The Illusion of the Old Warrior Past His Prime, pt II

My grandfather had told me to look for old warriors along my martial arts journey, and to learn from them where I could. I discovered that many of these old men still possessed their fighting skills, and were very happy to oblige when I would ask for a match. Anyone who knew me in my youth knows that one of the first things I would do when meeting a good fighter was ask for a match. I was raised this way, and I learned a lot from doing this. I learned more about their habits and techniques than an observer because I was up close and seeing in real time how those techniques work. If I could offer you any advice today, I strongly encourage you to adopt this for yourself. Often we do not ask out of “respect”–but those masters know you aren’t disrespectful. On the contrary, many of the old masters enjoy going a round or two! It’s like watching an aging dancer hear his favorite song and getting up and shaking the dust off. Trust me, nothing can bond you to an old fighter like giving him a chance to move around and start his motor like he did back in the day.

I made the mistake a few times of underestimating the old warrior too. I’ve started a match thinking that I should “take it easy”, just to discover that the old man doesn’t just “still got it”–he never lost it! There is a warning my Lolo often gave, which was to keep an eye out for an old man who is in an occupation where many are destroyed young. It’s sort of the difference between an old military officer, versus an old military NCO. Both were warriors. But one has most likely seen more battles, suffered more injury and risked life and limb for his occupation. You get old two way in the field of martial arts and sciences:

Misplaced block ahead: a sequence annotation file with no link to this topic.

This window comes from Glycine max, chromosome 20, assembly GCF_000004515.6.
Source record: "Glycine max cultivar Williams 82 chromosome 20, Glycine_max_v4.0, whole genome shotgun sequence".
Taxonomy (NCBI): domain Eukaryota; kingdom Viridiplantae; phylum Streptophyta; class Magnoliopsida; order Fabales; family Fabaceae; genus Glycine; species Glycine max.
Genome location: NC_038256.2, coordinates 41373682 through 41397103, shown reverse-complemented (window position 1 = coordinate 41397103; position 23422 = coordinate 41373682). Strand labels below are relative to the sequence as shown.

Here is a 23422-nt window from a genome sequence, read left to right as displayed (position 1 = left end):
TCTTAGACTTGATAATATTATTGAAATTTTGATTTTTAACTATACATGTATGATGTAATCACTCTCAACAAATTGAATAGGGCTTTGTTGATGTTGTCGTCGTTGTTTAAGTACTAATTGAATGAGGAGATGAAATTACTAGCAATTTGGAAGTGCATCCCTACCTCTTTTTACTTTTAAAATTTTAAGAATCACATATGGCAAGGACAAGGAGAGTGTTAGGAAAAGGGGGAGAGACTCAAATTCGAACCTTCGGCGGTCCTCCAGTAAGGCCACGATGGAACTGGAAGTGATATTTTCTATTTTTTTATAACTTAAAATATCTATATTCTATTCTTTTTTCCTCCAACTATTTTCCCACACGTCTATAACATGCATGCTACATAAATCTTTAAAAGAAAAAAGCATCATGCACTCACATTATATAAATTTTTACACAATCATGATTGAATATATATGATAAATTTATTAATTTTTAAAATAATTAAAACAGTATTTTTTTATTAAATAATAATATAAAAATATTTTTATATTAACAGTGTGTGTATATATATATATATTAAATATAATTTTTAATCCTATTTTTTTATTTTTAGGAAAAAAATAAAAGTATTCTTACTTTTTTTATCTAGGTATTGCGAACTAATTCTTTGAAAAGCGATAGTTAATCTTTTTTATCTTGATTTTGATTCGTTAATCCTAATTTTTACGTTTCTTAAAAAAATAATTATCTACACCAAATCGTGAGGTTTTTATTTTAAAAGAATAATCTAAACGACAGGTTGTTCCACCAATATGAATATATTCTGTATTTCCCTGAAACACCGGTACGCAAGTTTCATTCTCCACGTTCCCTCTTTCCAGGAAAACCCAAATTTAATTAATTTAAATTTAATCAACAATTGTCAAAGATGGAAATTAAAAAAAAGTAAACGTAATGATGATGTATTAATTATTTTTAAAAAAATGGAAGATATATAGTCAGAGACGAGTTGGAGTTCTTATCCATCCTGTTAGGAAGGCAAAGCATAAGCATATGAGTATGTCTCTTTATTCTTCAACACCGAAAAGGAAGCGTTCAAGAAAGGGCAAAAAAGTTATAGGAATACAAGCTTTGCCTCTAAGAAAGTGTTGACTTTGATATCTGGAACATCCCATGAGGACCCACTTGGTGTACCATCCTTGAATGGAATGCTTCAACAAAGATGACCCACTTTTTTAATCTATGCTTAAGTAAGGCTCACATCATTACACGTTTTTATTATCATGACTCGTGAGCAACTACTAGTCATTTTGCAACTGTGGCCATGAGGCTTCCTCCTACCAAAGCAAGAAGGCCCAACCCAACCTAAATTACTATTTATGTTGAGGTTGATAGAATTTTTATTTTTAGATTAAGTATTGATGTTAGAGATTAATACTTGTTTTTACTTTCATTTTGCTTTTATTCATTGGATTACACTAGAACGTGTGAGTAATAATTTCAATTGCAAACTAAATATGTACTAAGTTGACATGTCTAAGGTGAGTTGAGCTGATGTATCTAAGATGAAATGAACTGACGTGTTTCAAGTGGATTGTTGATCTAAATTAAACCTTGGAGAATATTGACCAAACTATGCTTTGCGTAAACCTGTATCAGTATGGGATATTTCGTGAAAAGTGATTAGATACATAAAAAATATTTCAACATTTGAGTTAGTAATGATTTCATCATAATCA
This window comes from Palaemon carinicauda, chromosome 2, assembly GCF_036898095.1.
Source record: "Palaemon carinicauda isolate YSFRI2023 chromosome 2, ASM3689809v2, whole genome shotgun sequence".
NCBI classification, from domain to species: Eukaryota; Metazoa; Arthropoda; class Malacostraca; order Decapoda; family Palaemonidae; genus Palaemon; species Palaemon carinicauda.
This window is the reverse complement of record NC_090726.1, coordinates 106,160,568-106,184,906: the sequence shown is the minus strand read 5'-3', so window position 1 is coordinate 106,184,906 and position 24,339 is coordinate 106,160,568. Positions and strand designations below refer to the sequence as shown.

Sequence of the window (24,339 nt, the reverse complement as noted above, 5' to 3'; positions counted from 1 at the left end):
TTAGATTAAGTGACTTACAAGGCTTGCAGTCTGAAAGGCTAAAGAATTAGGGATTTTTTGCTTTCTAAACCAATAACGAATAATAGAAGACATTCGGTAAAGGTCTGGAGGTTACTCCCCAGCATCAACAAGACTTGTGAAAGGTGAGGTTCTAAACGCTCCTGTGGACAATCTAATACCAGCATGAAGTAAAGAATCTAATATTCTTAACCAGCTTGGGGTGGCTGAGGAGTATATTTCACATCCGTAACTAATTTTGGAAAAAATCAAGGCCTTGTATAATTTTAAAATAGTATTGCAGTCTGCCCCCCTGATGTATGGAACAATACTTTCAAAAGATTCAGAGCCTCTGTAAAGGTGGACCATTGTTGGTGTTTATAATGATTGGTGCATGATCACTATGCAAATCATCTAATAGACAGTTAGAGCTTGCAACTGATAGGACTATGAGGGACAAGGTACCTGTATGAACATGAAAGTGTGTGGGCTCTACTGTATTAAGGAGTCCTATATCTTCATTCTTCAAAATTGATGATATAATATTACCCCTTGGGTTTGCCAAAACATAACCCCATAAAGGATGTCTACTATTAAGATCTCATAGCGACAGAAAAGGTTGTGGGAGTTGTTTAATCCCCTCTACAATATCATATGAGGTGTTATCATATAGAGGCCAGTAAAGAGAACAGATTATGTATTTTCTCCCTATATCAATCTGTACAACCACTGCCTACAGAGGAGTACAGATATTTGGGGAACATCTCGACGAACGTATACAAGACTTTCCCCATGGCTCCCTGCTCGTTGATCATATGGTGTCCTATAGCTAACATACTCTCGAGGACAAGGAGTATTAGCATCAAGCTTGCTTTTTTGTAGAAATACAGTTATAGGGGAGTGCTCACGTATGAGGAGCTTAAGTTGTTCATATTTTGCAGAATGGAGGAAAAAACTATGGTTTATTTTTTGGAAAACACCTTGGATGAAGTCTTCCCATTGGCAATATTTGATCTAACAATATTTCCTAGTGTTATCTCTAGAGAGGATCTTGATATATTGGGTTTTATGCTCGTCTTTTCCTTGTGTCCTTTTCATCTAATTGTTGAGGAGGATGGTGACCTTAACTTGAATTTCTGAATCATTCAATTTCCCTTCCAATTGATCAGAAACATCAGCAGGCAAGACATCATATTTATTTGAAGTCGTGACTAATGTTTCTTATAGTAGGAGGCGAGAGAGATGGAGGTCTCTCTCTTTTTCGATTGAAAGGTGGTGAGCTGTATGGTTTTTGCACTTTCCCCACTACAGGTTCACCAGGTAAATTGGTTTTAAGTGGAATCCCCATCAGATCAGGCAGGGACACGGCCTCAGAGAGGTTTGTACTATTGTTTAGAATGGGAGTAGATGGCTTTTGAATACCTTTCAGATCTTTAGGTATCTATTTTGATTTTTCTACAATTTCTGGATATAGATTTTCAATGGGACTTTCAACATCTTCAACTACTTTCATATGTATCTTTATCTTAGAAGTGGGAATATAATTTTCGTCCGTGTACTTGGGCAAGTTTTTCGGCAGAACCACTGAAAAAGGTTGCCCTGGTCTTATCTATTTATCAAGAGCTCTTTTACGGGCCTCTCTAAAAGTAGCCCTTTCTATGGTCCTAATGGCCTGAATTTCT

1. Becoming unbeatable and dominant
  2. Avoiding fights altogether

We all have seen those boxers who were known warriors in the ring. They took on all challengers, including the ones others avoided. They’ve been beaten a few times, been on the canvas even more times. To the true fight fan, those men had careers and wars that would bring tears to your eyes. This is my aging warrior; he fought until his body told him that he could no longer do it. But little do we know, he is only declining to the point that he can no longer compete with the best of the best. Beware this old man–against the average man, he will destroy you, even at his age.

There are still a few old champions we know and love, but they did not take the warrior path. They were among the best as well, but avoided the fighters who frightened them. They made it through tough fights and refused rematches. They didn’t fight dirty; they sought to win matches and avoid wars. We still loved them for their accomplishments, but you know deep down in your heart that if he fought So-n-So, he’d never make it out alive.

In my grandfather’s day, a 40 year old man wasn’t considered “old” yet. Those men still fought, and they sat in a place where they still had good use of their bodies yet possessed the wisdom that came with age. I knew a few men in this age group who were dangerous, and these are the men I looked to pattern myself after. Too often, martial artists will experience the signs of old age:  arthritis, weight problems, internal problems, injuries that limited their movement. Rather than make like the warrior and *fight* those problems like a dangerous opponent, many will give up, consider himself “old” and allow his youth to slip away. What I love so much about the aging warrior is that he will experience those problems and endeavor through them to try and regain his youth. He returns to the gym, he hits the street to do roadwork, he enters competition as a “Senior/Master”, he will attend Round Robins to give it one more shot. We all fear for him–but he won’t listen. He was born to do this, and has not accepted defeat yet. This is a great place to be. Older, but not yet old. Still has his fire, still has what it takes to return to his prime and will do it.